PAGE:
Chicago/ Family & Kids
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Published on January 29, 2024
Family of Massacre Victims in Joliet Honored Amidst Tears and Gospel TunesSource: GoFundMe

Grieving relatives and friends congregated in Joliet, Illinois, to honor a family nearly obliterated by an incomprehensible act of violence. At a vigil held Sunday, Cara Esters, one of the last surviving members of a family decimated in a massacre, reflected on the immeasurable loss her family sustained, remembering them not for the tragedy that befell them but for their "love and laughter." This announcement of resilience followed the horrific events of January 21, when Romeo Nance, 23, allegedly murdered seven relatives and another man before taking his own life, according to ABC7 Chicago.

In an emotional meeting marked by tears and gospel music, dozens came together where memories of family gatherings and holiday celebrations echoed silently through the streets. Speaking to the crowd, Cara Esters declared, "This tragedy does not define our family," a statement filled with an unwavering spirit obtained by ABC7 Chicago. The home on West Acres Road had rapidly transformed into a solemn monument to lives senselessly lost.

While attendees grieved, Cara detailed the contributions and character of each family member; her brother William Esters had been a budding entrepreneur with his security firm, and her sister Christine worked with the Illinois Department of Corrections. Their mother, Tameka Nance, provided care as a dedicated nurse.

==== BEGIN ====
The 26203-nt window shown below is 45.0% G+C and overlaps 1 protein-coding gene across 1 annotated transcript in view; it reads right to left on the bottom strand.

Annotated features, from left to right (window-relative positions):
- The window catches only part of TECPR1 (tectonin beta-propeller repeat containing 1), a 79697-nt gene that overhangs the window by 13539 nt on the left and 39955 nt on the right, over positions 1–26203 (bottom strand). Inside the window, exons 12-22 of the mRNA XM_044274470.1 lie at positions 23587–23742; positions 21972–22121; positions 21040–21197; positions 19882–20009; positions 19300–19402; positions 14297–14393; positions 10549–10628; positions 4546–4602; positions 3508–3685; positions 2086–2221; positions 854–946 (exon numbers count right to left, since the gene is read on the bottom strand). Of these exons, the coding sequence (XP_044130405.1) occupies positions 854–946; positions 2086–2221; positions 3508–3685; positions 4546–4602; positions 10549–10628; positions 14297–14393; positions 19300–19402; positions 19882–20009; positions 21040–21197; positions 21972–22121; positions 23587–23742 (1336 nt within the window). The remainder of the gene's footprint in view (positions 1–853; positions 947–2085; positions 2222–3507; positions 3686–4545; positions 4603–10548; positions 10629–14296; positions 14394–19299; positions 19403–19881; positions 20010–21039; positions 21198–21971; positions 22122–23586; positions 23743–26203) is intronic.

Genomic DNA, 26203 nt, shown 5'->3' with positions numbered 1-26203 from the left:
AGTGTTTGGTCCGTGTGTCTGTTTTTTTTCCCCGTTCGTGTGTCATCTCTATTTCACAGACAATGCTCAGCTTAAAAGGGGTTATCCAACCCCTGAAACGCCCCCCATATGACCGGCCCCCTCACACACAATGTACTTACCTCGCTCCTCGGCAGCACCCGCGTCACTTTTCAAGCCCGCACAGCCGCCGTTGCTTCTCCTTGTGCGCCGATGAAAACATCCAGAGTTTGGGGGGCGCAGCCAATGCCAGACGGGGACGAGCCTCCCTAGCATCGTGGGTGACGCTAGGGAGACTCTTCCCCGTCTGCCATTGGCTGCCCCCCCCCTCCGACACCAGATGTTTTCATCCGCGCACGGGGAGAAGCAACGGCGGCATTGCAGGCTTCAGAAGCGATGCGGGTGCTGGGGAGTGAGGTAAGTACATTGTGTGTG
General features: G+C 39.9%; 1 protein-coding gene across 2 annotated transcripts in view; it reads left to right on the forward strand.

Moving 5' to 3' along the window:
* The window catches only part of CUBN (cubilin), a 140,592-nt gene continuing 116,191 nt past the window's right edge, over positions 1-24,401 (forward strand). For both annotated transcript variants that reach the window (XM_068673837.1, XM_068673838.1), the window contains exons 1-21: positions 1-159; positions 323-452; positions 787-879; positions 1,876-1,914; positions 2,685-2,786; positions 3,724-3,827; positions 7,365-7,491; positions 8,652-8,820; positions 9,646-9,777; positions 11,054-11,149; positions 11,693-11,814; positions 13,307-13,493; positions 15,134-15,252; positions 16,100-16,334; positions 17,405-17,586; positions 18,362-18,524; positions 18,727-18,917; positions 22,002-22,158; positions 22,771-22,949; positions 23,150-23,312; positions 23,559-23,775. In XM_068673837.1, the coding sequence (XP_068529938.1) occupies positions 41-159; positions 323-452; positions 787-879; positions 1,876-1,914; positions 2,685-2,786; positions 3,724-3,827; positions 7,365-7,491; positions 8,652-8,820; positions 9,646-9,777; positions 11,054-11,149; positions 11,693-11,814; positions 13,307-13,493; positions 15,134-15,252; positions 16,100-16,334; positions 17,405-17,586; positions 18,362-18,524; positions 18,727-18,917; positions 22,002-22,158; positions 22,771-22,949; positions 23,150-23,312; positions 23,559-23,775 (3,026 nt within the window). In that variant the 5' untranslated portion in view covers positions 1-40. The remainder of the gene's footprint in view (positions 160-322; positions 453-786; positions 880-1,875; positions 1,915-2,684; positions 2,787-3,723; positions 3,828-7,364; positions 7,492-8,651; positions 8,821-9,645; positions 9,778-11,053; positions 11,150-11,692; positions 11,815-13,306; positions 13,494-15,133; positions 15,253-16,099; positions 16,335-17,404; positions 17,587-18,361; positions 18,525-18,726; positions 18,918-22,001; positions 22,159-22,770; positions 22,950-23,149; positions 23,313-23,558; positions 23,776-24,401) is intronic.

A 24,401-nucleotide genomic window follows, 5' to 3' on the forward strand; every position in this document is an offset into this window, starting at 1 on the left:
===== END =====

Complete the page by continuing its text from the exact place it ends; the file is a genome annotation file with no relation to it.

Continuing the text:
As black and white balloons lifted toward the heavens, family friend Latisha Fox read the names of the slain. Pastor Kenneth Coleman took the stage, leading the gathering in prayer, acknowledging the great loss "to all of us," while underscoring the community's newfound resolve, "learning to love each other even more," the Chicago Tribune says

As the Nance and Esters family grapple with the financial realities in the aftermath of this tragedy, a GoFundMe page has been set up to help alleviate the burden, a show of support that Cara Esters remarked on in a statement: "As we traverse this challenging time, it brings us some comfort to witness how loved our family members are." The fundraiser had garnered a modest $3,500 by Sunday evening, marking the beginning of what is to be a long road to healing, according to ABC7 Chicago